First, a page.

Middah Reflection #5 - Pursuit of God in Justice
There is a religious crisis in our age! Many seek closeness to G-d but not to assist humankind in a rigorous fashion. Others seek to help people but abandon the Ribbono Shel Olam. Jewish social justice makes the radical claim that one only comes closer to G-d by seeking justice for G-d’s creatures. Heschel said it quite simply: “Seen from the perspective of prophetic faith, the predicament of justice is the predicament of God,” (Religion and Race, 93).
Rav Yisrael Salanter argues that another’s physical needs are our own spiritual needs. For us to stand with integrity before the Abishter, we must be helping those who are sick, mourning, in poverty, or oppressed. As Rav Shlomo Carlebach poetically and inspiringly put it:
“What is it really to have a covenant with God? A lot of people have a covenant with God and they are God drunk. They are completely with God, but they are not world drunk. They don’t see the people anymore, especially if the people are pagans, according to their theory. A person who has a true covenant with God has to be completely aware of every little pagan in the world. If Abraham would not have welcomed the three angels who were disguised as pagans, he would never have had Isaac and there would never be a Messiah, and whole world most probably would be destroyed one way or another!” (Holy Brother, 19).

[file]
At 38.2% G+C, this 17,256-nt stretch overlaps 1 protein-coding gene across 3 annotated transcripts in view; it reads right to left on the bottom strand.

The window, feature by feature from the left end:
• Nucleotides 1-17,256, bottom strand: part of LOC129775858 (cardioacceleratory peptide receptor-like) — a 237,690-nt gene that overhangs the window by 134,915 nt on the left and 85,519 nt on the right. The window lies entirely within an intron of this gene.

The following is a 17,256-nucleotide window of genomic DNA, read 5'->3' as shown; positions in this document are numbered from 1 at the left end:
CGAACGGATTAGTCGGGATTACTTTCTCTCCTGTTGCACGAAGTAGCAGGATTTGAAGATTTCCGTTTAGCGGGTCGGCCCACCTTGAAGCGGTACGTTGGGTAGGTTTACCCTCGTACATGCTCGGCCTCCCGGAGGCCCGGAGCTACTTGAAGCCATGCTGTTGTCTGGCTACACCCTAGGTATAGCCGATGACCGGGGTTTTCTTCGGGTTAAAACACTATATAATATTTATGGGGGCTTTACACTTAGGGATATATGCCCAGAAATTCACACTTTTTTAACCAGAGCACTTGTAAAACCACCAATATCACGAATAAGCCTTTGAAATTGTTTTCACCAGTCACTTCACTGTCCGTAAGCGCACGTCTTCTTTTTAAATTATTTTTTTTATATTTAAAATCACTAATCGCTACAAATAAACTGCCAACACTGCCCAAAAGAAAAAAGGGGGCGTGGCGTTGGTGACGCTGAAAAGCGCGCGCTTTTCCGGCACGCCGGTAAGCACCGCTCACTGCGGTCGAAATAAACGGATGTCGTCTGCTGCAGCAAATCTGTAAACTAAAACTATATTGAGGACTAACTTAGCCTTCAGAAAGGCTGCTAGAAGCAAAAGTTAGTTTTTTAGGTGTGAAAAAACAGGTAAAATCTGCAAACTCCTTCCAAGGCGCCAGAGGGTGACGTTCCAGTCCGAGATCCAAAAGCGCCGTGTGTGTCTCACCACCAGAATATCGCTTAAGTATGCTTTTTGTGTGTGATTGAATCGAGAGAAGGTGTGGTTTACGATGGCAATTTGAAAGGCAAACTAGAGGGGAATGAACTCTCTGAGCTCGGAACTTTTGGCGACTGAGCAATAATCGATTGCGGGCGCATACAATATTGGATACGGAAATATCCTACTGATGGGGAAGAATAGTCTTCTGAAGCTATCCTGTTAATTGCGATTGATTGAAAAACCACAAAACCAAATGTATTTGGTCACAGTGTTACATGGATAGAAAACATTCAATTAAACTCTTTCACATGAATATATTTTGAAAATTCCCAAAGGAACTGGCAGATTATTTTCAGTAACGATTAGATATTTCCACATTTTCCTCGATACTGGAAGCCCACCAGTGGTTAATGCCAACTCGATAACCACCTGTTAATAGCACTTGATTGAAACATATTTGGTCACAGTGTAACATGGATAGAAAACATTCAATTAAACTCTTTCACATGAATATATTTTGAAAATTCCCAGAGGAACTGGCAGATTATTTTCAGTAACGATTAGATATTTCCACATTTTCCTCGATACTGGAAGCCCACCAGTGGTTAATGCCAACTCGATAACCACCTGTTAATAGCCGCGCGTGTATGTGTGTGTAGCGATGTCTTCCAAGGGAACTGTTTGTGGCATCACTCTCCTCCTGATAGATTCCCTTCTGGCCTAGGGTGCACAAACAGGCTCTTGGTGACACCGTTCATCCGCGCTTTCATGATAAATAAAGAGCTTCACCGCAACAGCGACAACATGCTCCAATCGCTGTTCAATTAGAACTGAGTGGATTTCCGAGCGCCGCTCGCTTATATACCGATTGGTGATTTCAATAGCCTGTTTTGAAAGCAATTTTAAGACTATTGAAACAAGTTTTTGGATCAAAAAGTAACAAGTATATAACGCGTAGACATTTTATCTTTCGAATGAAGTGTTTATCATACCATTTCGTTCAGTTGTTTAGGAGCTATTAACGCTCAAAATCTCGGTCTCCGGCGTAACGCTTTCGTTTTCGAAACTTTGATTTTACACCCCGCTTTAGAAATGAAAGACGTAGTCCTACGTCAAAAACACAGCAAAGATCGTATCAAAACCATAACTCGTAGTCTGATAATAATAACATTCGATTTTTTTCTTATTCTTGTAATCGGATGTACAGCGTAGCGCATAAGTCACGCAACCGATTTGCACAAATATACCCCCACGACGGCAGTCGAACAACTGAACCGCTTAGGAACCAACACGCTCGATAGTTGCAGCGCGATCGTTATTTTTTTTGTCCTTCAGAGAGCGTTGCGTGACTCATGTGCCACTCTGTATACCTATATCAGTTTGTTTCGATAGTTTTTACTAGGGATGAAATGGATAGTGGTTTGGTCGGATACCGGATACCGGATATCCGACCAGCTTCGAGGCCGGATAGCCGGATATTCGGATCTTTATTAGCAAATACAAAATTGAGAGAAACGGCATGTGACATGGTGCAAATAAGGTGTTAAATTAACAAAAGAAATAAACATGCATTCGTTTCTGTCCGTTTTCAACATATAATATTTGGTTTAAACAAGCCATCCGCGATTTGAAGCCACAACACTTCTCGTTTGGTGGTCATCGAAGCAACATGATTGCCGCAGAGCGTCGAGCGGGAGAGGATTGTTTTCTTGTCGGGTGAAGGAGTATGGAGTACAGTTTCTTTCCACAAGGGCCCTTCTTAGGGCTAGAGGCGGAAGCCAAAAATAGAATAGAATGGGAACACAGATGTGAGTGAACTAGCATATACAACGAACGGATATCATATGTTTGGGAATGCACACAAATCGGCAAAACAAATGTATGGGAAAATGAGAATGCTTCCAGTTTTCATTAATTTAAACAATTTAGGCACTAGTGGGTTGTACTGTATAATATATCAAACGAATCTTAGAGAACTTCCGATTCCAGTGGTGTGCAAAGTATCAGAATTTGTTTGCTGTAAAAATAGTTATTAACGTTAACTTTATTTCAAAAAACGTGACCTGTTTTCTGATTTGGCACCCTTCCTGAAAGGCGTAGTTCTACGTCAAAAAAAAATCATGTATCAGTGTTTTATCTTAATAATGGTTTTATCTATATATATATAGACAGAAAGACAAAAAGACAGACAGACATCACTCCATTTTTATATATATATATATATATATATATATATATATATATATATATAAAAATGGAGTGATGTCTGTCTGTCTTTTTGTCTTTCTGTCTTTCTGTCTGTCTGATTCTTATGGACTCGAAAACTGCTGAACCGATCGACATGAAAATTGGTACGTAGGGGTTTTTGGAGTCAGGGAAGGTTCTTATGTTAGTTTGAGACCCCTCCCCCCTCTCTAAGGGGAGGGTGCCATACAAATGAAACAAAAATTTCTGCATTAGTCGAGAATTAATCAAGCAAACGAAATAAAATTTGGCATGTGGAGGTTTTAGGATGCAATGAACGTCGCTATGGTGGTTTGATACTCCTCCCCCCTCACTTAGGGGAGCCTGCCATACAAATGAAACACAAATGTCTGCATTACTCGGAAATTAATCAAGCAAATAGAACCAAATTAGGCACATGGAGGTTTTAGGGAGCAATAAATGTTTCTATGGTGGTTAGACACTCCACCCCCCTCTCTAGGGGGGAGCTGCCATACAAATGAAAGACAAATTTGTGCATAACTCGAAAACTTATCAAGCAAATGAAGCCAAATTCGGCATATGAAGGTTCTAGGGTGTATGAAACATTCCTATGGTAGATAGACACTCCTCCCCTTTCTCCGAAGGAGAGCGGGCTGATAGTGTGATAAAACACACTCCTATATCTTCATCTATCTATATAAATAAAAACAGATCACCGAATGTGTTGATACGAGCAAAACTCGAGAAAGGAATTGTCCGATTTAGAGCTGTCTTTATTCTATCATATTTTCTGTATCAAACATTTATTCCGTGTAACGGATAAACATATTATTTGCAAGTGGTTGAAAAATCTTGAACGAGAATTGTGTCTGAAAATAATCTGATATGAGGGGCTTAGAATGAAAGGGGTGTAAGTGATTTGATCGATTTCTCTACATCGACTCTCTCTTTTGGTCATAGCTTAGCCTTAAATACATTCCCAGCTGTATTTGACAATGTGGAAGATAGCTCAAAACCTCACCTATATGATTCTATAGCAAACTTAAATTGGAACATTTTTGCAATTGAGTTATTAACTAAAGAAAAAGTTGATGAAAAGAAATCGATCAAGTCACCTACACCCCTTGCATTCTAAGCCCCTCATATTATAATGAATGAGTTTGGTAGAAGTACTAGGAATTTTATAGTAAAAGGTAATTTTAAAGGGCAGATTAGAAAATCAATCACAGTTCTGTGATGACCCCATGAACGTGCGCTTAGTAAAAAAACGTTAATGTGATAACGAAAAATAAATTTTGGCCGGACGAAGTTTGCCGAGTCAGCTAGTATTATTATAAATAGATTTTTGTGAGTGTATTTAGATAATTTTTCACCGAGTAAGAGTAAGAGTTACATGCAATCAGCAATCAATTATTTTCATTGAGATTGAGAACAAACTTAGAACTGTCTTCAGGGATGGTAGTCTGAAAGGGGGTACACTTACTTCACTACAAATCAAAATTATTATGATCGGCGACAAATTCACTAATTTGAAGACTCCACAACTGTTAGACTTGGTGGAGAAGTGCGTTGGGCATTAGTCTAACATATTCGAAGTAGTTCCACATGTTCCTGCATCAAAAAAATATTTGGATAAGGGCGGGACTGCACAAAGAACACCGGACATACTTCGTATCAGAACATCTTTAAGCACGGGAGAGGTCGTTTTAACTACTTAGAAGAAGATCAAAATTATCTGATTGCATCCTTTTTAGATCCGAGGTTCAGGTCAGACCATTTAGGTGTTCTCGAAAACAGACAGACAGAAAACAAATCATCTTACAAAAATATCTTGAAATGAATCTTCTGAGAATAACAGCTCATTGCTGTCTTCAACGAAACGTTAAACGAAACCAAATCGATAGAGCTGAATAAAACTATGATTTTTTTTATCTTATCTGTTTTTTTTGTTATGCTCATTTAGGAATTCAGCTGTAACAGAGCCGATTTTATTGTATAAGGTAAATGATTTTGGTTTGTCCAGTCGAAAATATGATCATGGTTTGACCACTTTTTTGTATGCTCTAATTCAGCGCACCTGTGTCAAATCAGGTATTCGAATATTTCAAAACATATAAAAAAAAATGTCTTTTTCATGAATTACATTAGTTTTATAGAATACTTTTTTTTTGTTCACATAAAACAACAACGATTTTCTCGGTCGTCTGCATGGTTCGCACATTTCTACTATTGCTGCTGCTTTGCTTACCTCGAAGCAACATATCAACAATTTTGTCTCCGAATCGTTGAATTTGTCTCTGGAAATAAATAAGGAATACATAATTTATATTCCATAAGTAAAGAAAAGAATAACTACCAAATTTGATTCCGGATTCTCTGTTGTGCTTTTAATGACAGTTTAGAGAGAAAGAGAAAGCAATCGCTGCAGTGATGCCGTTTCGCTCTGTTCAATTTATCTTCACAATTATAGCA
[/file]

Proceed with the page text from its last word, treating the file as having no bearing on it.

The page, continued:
One can not achieve religious virtue without developing sustainable and developing midot of chesed and tzedek. In Derech Hashem, Rav Luzzatto explains that the soul has 5 parts: “nefesh (soul), ruach (spirit), neshama (breath), chayah (living essence), and yechidah (unique essence).” To ensure the vitality of each part of the soul, one must seek out different ways of giving. Which types of tzedek and chesed work do you propose give life to each spiritual compartment of the self? How can we do our social justice work and our activism in a way that ensures that we are coming closer to G-d and closer to becoming G-dly?
By Shmuly Yanklowitz